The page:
For comfortable and successful contact lens wear experience,
it is important that the tear film in the eye is sufficient and
of good quality. If there is any disruption in the quantity and
quality of the tear film then it will lead to contact lens wear
intolerance and damage to the ocular surface.
What is Dry Eye?
Dry eye is a condition in which there are insufficient tears
in the eye to keep it optimally comfortable. A more comprehensive
explanation would be that this is a problem of inadequate quantity
of tear film or a disturbance in the quality or stability of tear
film causing damage to the interpalpebral ocular surface. The
tear film function is controlled by neurohormonal interactions.
The disturbance of tear film is associated with inflammation and
structural changes of the eye surface in turn leading to discomfort
in using contact lenses.
Factors Responsible for Dry Eye Disease
Dry eyes can occur as a result of mucin deficiency in which the
moistness of the eye surface is decreased. It can also be brought
about by insufficient lipids or abnormal lipid layers by which
the stability of the tear film is affected. The third cause can
be attributed to aqueous deficiency whereby there is less than
required volume of liquid to the tear film. Also abnormalities
in the eyelids and inappropriate blink function could lead to
the inability of the distribution of the tear film. Finally, if
there is eye surface alteration and abnormality, tear film stability
Whichever may be the reason, the conclusion drawn points towards
the important role of the tear film as a surface active layer,
which when disturbed either by physical, physiochemical or structural
causes results in problem of dry eyes.
Classification of Dry Eyes
Dry eyes can be further classified into two types- tear deficient
dry eye and evaporative dry eye. Tear deficient dry eye can be
further subdivided into Sjogren’s syndrome related and non-Sjorgen’s
syndrome tear deficiency. The former is more severe in nature
and is associated with systemic abnormalities (keratoconjunctivitis
Tear Deficient Dry Eye
The structure of the tear film is not only constituted of water
but is an integrated layer of lipids, aqua and mucin components
whose function is not only as a cleansing and protective liquid
but a supportive film for the eye surface as well. Aqueous deficient
dry eye is often related to decrease in the production of tears.
Proteins present in tears such as lysozome and lactoferrin were
found to be much lower in tears of patients with dry eye. Topical
applications of different types of liquids and polysaccarides
and polymers are commercially available and can be used to replace
the volume of tear film. Also a variety of vitamins, electrolytes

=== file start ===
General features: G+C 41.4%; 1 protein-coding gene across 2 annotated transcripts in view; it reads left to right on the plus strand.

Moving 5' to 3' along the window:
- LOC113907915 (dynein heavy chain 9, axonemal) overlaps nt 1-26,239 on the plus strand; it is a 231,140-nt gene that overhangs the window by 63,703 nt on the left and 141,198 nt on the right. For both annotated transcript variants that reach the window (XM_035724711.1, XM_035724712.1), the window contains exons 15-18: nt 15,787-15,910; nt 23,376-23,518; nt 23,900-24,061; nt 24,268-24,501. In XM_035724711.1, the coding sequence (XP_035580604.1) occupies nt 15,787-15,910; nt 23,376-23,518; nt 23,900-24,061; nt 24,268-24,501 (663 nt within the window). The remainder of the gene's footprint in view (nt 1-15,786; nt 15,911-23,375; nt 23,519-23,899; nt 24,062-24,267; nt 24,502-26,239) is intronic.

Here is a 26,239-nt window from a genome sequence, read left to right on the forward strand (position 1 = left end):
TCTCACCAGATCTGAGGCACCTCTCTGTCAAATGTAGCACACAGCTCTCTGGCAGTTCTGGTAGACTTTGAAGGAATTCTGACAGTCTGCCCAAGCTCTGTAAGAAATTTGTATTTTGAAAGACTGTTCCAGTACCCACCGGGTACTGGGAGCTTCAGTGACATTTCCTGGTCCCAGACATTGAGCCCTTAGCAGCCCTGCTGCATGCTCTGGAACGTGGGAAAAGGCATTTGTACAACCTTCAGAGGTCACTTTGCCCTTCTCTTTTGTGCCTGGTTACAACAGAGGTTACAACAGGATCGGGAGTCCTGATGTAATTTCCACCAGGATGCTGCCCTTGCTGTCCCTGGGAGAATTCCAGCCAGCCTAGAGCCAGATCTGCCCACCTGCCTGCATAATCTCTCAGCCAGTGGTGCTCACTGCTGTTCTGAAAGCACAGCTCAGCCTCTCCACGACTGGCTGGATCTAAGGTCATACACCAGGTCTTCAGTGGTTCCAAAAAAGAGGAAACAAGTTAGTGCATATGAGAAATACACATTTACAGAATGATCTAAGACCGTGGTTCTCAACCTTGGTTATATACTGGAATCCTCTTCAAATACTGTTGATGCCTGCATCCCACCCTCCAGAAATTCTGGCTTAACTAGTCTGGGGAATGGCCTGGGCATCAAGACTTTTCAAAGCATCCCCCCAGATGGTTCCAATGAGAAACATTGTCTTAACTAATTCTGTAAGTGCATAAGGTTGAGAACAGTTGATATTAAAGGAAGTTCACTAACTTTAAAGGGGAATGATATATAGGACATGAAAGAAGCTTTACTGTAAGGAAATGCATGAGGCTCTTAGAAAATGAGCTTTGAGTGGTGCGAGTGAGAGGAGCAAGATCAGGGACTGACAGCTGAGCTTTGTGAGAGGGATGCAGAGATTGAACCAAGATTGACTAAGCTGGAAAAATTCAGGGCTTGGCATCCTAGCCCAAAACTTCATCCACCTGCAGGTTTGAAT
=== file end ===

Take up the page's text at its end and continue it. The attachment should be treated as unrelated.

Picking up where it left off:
and minerals have been included to improve lachrymal function
but these only soothe but do not solve the underlying problem
of dry eye. Despite all attempts, the perfect tear substitute
is yet to be created.
The presence of post inflammatory cytokines in the tears and
conjunctiva of dry eye patients, point to the fact that inflammation
leads to the development of aqueous deficient dry eye. Studies
have shown that androgen permits the inflammation when reduced
leading to dry eye. This explains why the incidence of dry eye
disease most commonly occurs in postmenopausal women and elderly
Evaporative Dry Eye
This is caused by lipid insufficiency, blepharitis, eyelid pathogenic
conditions, contact lens wear and ocular surface abnormalities.
Evaporative dry eye is more often a result of meibomian gland
The tear film is composed of thixotropic layer with the interaction
of lipids covering the surface of tears. If there is increased
evaporation of tear film, which results in tear film instability,
it leads to meibomian gland disease. The presence of estrogen
and androgen receptors in the meibomian glands are similar to
the lachrymal gland surface and ocular surface and these glands
are controlled by hormonal interactions and may be part of the
disturbance of androgen metabolism present in aqueous deficient
dry eye. More evaporation often aggravates an aqueous deficient
dry eye because these two types are concurrent and frequently
Contact lens wear and dry eye
Tear film is responsible for lubrication and moistening the contact
lenses. Movement of tears and hyration behind lenses assures flow
of oxygen to the cornea and proteins protect eye surface and decrease
contamination of the lenses by bacteria. Contact lenses can aggravate
evaporation of tear film and lead to dry eye reducing corneal
sensitivity and disrupts balance between tear secretion and ocular
surface. So, the least the contact lenses change the corneal sensation
and tear physiology, the better the tolerance level of lenses.
Thus, contact lenses are ideal for those having normal lid function
and tear film stability.